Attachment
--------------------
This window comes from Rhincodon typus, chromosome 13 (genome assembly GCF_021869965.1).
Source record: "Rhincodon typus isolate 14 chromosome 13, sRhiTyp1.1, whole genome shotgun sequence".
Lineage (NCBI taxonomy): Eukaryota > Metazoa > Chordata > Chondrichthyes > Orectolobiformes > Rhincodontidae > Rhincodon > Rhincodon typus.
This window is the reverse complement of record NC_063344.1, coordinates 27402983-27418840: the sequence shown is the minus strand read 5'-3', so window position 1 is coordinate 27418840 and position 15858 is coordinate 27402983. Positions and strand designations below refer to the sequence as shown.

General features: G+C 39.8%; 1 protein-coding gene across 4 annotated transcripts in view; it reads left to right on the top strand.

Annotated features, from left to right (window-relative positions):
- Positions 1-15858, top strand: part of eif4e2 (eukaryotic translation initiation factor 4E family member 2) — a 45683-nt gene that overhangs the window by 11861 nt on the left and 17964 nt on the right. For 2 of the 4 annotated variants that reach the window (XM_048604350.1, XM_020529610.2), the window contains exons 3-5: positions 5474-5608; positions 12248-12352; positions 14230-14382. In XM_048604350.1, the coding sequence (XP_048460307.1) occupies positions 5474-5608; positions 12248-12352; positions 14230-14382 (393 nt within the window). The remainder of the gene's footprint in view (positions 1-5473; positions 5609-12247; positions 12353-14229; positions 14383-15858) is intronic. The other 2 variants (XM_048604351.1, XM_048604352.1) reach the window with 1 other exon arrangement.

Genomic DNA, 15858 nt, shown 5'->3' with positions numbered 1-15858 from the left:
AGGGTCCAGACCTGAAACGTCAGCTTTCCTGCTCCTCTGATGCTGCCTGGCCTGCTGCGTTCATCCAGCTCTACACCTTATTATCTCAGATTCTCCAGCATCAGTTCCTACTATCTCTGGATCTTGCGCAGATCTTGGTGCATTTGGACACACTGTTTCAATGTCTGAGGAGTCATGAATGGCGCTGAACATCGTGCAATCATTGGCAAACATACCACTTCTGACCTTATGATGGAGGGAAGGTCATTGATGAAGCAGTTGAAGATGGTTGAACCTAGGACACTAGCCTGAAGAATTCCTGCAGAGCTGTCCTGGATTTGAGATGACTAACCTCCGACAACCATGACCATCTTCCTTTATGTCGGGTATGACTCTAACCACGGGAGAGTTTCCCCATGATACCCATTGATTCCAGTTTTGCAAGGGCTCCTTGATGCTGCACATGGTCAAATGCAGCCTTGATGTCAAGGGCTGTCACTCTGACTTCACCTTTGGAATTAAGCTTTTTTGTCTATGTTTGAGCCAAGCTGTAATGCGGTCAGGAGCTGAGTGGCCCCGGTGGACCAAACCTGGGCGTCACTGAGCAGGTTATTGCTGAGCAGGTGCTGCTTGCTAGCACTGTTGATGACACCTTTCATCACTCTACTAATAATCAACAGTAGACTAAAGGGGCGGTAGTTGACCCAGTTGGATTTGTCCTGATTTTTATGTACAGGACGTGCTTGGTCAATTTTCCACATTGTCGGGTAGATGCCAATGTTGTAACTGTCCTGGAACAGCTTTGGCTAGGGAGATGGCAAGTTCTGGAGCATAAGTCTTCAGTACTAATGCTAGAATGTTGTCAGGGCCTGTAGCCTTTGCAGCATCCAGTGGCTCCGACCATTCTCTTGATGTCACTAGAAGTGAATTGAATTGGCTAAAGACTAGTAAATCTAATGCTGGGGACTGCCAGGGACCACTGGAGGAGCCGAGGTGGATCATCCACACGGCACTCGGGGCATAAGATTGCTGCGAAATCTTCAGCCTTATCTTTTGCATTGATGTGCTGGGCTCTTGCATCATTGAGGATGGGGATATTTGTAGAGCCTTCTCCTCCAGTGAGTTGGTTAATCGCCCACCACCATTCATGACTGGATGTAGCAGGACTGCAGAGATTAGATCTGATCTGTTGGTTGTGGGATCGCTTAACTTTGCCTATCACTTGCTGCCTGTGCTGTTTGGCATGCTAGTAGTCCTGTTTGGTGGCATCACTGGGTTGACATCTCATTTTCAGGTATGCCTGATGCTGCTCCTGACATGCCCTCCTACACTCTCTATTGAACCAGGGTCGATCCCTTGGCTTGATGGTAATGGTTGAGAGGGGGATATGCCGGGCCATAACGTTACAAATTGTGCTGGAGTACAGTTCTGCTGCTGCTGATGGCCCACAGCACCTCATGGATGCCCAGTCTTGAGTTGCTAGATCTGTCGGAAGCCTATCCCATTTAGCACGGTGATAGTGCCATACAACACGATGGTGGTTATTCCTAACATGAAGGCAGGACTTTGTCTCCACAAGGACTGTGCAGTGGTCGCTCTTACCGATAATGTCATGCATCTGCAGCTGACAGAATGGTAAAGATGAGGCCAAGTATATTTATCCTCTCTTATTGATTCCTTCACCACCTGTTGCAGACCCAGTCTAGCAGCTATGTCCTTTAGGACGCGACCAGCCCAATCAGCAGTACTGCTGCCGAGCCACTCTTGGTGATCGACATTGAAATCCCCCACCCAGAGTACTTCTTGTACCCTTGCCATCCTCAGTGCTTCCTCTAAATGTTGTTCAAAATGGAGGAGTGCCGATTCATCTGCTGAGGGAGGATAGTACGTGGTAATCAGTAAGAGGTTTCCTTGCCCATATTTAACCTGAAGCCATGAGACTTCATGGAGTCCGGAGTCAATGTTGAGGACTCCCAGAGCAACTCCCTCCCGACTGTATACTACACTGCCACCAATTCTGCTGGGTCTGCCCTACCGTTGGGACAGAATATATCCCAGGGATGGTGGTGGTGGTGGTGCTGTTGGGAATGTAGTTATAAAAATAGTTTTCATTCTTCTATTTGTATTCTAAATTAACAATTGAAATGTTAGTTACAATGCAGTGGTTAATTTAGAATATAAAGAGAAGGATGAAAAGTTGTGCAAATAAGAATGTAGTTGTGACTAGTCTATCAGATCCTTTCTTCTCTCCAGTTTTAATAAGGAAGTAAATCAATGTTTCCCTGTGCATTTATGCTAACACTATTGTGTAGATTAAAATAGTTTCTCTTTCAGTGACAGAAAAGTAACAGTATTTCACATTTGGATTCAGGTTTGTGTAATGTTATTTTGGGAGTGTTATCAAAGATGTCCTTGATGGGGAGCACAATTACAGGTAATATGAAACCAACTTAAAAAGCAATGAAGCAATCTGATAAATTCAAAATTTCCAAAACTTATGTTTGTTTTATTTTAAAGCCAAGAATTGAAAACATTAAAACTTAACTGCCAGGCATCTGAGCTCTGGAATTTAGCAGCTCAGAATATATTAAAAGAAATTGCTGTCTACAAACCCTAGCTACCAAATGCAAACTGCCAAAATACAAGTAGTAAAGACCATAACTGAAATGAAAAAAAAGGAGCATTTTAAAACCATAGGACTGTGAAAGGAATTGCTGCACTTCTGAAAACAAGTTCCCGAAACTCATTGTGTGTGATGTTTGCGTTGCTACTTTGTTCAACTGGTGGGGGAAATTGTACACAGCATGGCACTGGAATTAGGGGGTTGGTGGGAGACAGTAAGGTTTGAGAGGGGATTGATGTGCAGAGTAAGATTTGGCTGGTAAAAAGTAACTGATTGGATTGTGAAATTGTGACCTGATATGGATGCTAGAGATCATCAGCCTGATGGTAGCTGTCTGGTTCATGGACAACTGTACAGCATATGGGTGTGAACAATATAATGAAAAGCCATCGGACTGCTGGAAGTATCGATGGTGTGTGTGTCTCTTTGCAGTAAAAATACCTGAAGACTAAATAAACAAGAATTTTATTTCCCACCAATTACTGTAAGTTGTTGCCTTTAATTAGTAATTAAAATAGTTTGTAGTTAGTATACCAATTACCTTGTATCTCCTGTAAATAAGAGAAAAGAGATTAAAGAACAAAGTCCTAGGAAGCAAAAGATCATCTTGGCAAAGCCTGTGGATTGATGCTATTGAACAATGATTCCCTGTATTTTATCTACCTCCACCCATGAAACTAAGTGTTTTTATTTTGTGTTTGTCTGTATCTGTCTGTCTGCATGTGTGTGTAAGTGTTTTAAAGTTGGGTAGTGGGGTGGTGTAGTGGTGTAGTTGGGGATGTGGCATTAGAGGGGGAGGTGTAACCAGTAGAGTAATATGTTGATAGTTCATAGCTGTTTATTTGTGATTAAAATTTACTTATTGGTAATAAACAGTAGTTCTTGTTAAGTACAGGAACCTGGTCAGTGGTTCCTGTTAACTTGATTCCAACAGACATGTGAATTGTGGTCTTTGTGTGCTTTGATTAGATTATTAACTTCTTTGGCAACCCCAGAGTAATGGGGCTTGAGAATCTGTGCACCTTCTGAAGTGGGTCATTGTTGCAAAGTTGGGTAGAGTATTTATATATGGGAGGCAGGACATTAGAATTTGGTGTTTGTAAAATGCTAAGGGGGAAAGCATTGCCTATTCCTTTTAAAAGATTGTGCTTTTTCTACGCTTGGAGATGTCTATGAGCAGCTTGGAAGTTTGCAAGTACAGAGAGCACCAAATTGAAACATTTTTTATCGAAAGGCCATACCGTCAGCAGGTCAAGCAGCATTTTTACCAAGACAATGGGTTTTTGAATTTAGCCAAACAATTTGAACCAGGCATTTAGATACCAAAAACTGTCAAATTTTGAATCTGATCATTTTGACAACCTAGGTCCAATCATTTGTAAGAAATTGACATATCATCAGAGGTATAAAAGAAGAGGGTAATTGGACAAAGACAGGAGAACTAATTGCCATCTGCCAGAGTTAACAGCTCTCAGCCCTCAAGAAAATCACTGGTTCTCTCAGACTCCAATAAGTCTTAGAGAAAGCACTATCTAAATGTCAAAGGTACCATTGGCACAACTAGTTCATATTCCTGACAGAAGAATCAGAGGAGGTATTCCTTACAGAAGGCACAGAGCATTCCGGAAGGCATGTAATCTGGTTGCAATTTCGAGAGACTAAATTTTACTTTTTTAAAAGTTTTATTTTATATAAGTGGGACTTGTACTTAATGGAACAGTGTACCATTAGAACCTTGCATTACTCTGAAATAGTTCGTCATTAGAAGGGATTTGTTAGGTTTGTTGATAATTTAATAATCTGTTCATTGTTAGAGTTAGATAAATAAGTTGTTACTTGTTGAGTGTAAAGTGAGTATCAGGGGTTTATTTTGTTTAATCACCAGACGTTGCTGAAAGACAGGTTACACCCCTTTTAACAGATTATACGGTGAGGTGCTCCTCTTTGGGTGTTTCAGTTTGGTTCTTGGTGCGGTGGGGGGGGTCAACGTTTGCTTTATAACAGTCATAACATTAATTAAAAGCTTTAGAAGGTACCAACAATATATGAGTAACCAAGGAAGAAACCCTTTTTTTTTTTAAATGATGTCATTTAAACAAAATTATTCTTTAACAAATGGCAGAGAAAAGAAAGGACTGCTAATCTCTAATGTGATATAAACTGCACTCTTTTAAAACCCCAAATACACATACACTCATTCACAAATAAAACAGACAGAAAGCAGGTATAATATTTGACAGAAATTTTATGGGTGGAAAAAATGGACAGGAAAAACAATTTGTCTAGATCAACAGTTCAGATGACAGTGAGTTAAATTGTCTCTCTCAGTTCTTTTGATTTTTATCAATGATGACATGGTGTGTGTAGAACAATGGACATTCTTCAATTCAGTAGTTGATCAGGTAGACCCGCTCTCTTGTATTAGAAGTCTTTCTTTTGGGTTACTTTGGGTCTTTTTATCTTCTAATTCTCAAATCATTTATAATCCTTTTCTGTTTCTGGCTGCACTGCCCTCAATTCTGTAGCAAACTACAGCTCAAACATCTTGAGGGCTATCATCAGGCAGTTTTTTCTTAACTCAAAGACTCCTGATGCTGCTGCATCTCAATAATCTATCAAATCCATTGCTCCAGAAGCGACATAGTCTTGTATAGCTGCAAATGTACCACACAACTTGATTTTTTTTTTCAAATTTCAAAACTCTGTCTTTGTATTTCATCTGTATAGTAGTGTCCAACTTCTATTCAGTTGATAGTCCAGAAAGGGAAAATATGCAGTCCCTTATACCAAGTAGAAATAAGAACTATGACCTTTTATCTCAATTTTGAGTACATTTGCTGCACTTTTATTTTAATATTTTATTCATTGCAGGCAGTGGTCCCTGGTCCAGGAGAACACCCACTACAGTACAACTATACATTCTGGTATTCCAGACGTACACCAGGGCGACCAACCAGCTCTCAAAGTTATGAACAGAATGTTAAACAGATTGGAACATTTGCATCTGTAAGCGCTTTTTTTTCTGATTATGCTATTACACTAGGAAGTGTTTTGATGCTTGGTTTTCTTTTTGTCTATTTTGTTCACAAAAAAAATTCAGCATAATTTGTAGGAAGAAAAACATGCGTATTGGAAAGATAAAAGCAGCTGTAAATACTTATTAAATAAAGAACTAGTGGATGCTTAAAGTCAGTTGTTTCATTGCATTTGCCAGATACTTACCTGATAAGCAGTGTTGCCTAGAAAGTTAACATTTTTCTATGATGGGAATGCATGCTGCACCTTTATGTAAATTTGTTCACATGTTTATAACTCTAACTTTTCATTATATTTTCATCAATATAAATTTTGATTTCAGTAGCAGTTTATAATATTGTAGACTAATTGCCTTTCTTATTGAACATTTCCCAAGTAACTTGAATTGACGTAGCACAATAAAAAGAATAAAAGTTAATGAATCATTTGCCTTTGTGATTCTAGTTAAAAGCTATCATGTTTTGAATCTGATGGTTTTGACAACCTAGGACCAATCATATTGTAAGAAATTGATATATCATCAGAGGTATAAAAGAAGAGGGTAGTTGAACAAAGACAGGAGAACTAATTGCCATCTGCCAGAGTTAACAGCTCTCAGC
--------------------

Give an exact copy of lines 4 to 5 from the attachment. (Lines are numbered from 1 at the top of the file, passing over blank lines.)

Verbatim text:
This window is the reverse complement of record NC_063344.1, coordinates 27402983-27418840: the sequence shown is the minus strand read 5'-3', so window position 1 is coordinate 27418840 and position 15858 is coordinate 27402983. Positions and strand designations below refer to the sequence as shown.

General features: G+C 39.8%; 1 protein-coding gene across 4 annotated transcripts in view; it reads left to right on the top strand.